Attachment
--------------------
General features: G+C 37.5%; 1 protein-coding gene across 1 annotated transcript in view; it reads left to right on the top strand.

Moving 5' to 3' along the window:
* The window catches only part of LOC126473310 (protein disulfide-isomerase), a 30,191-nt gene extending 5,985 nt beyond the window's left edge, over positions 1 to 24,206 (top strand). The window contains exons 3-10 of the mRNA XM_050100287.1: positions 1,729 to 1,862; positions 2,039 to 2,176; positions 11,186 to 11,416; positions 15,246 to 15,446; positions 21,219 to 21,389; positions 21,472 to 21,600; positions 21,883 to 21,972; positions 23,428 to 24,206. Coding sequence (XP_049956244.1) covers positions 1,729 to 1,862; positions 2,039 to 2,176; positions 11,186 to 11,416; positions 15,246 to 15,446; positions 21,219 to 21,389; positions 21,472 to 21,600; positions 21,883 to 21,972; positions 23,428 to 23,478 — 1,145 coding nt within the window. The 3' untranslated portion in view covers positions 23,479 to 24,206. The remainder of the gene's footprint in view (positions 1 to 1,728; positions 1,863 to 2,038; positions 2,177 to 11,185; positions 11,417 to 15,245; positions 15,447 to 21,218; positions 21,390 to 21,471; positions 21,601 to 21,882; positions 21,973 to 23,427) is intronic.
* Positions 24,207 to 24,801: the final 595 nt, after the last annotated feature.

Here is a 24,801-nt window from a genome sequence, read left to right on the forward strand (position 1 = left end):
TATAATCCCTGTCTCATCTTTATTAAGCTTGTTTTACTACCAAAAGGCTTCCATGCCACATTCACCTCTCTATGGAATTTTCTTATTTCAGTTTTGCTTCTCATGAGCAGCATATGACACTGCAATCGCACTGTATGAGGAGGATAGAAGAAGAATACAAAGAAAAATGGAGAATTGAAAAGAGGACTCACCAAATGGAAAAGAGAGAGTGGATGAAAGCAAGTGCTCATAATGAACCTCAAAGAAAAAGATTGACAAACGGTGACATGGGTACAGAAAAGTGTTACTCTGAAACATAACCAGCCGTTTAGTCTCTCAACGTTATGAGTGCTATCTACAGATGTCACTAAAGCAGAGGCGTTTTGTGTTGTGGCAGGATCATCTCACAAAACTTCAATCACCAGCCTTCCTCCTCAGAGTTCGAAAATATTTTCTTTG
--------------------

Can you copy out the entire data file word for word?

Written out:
General features: G+C 37.5%; 1 protein-coding gene across 1 annotated transcript in view; it reads left to right on the top strand.

Moving 5' to 3' along the window:
* The window catches only part of LOC126473310 (protein disulfide-isomerase), a 30,191-nt gene extending 5,985 nt beyond the window's left edge, over positions 1 to 24,206 (top strand). The window contains exons 3-10 of the mRNA XM_050100287.1: positions 1,729 to 1,862; positions 2,039 to 2,176; positions 11,186 to 11,416; positions 15,246 to 15,446; positions 21,219 to 21,389; positions 21,472 to 21,600; positions 21,883 to 21,972; positions 23,428 to 24,206. Coding sequence (XP_049956244.1) covers positions 1,729 to 1,862; positions 2,039 to 2,176; positions 11,186 to 11,416; positions 15,246 to 15,446; positions 21,219 to 21,389; positions 21,472 to 21,600; positions 21,883 to 21,972; positions 23,428 to 23,478 — 1,145 coding nt within the window. The 3' untranslated portion in view covers positions 23,479 to 24,206. The remainder of the gene's footprint in view (positions 1 to 1,728; positions 1,863 to 2,038; positions 2,177 to 11,185; positions 11,417 to 15,245; positions 15,447 to 21,218; positions 21,390 to 21,471; positions 21,601 to 21,882; positions 21,973 to 23,427) is intronic.
* Positions 24,207 to 24,801: the final 595 nt, after the last annotated feature.

Here is a 24,801-nt window from a genome sequence, read left to right on the forward strand (position 1 = left end):
TATAATCCCTGTCTCATCTTTATTAAGCTTGTTTTACTACCAAAAGGCTTCCATGCCACATTCACCTCTCTATGGAATTTTCTTATTTCAGTTTTGCTTCTCATGAGCAGCATATGACACTGCAATCGCACTGTATGAGGAGGATAGAAGAAGAATACAAAGAAAAATGGAGAATTGAAAAGAGGACTCACCAAATGGAAAAGAGAGAGTGGATGAAAGCAAGTGCTCATAATGAACCTCAAAGAAAAAGATTGACAAACGGTGACATGGGTACAGAAAAGTGTTACTCTGAAACATAACCAGCCGTTTAGTCTCTCAACGTTATGAGTGCTATCTACAGATGTCACTAAAGCAGAGGCGTTTTGTGTTGTGGCAGGATCATCTCACAAAACTTCAATCACCAGCCTTCCTCCTCAGAGTTCGAAAATATTTTCTTTG